Producing takes the preciousness out of music-making, and you can see the big picture because you’re not in any way blinded by your own fear or ego — that thing that you run into when you’re doing something really personal, like singing or playing guitar. I can hear the bird’s-eye view of what something could be without having to perform it at all. So that’s great. I love the tech side of it, too. I love sitting and trying to get great sounds for hours, and I love trying different things and reaching and building and playing with space. Also, one thing I definitely have learned is to never ever settle. Never settle for what kind of artist you think someone is, never underestimate anybody. Always be listening, and push it.
What’s a musical trend you’d like to see go away in 2019?
Sometimes I find Auto-Tune really evocative, and then sometimes I find it really not evocative. But it’s all in the hands of the artist. I think that we’re going to see less trap beats in 2019. They are really cool, don’t get me wrong, but it seems like it’s reached max saturation.
What artist would you want to invite to a holiday dinner with your family?
This is going to sound braggy, but one of my favorite compliments that I ever got was from an artist who said: “So many things are pointless, and you’re not.” That was the biggest compliment I think I’ve ever gotten. But I don’t want to be gross and say who that was, so… who would I invite to dinner? Is this one of those ones where you’re supposed to say Jesus? I would love to invite Kerry James Marshall. I’ve never met him. I really loved his exhibition last year, it was just beautiful.
What’s the best performance you saw this year?
Nine Inch Nails.
What’s one song you could not get out of your head this year?
Currently, the 1975’s “Love It If We Made It” — I like that they’re pushing. It’s ambitious and has so much heart to it. I really have enjoyed their new album.
What’s your favorite city that you visited this year?
I had a really great time in Guadalajara — let’s give Mexico some love. I was on tour, I’d never been. I was there in October, but my brother-in-law is a chef, so he came and we just ate all the tacos and tried all the food. It was great.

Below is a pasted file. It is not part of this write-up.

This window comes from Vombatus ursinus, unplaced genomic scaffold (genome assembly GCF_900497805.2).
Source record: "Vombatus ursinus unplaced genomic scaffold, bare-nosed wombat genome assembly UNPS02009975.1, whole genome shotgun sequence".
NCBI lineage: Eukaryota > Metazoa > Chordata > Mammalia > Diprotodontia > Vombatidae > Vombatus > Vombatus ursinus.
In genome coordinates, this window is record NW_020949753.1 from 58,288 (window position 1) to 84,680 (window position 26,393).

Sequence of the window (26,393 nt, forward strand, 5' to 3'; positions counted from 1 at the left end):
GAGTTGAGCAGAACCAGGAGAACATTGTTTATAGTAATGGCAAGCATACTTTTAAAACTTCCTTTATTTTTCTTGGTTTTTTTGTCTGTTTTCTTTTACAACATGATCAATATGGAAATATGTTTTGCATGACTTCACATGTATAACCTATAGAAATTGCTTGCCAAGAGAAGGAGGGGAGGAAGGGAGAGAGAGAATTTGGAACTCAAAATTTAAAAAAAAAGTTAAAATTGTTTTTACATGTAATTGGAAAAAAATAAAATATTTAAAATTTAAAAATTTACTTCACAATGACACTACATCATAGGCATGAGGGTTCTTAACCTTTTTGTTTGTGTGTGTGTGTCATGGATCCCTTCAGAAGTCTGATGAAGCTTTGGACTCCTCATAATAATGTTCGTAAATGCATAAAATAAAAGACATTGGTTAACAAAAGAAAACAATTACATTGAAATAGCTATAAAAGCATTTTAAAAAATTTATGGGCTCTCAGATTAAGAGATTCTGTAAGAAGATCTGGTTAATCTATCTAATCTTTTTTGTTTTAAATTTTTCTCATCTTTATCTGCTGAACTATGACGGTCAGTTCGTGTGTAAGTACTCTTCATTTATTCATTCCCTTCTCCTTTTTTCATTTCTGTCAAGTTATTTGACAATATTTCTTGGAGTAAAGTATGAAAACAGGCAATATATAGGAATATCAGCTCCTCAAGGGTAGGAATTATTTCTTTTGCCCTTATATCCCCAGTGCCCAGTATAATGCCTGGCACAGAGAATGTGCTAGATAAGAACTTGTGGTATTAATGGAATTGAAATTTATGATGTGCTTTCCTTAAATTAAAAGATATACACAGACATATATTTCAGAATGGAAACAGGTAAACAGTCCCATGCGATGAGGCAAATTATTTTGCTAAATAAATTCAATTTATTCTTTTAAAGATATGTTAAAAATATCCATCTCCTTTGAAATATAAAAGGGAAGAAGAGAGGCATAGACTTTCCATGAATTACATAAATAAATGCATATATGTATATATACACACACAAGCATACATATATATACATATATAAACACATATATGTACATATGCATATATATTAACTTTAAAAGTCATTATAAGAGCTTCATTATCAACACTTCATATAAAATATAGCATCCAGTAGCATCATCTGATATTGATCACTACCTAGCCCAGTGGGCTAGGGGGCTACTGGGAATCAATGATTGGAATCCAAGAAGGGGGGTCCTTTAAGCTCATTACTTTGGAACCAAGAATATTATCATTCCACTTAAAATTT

What app did you use the most this year?
The podcast app. After I was done with touring and answering questions about records and stuff, I was taking a social-media break. I don’t have Instagram or Twitter or anything on my phone anymore. It’s wonderful. I used to, but the world doesn’t need me to weigh in on every outrage every day. I was like, “This is totally joyless. I’m doing this because it’s a thing that I got conditioned to think that I needed to do, and it gives me exactly zero pleasure.” It doesn’t feel good to my heart to do that kind of stuff.
Right now, what is the most important thing to you?
My family is the most important thing to me. What I spend the most time on is my art. You can read that however you like.
I’m sure they intersect at times.
They absolutely do, yeah. But my heart is making what I love and the people I love, and that’s kind of it.
During the rollout of MASSEDUCTION, you held a mock press conference and poked fun at music-journalism tropes. What do you ideally want out an interview?
The thing is, my ideal interview is actually an interview where I don’t talk about myself and get to ask other people about themselves. But I realize that’s not the structure, that’s not the exchange. I was trying to acknowledge the dance we were doing as artists and press and have some fun with that. Some people liked it, and I’m sure it was annoying to some people. It’s strange when you think [an interview] is one thing and someone has a completely different experience, and you’re like, “Oh dear God, do I lack that much self-awareness? Do I not understand facial cues, what’s happening here?” But it’s not in my control, and it’s not supposed to be.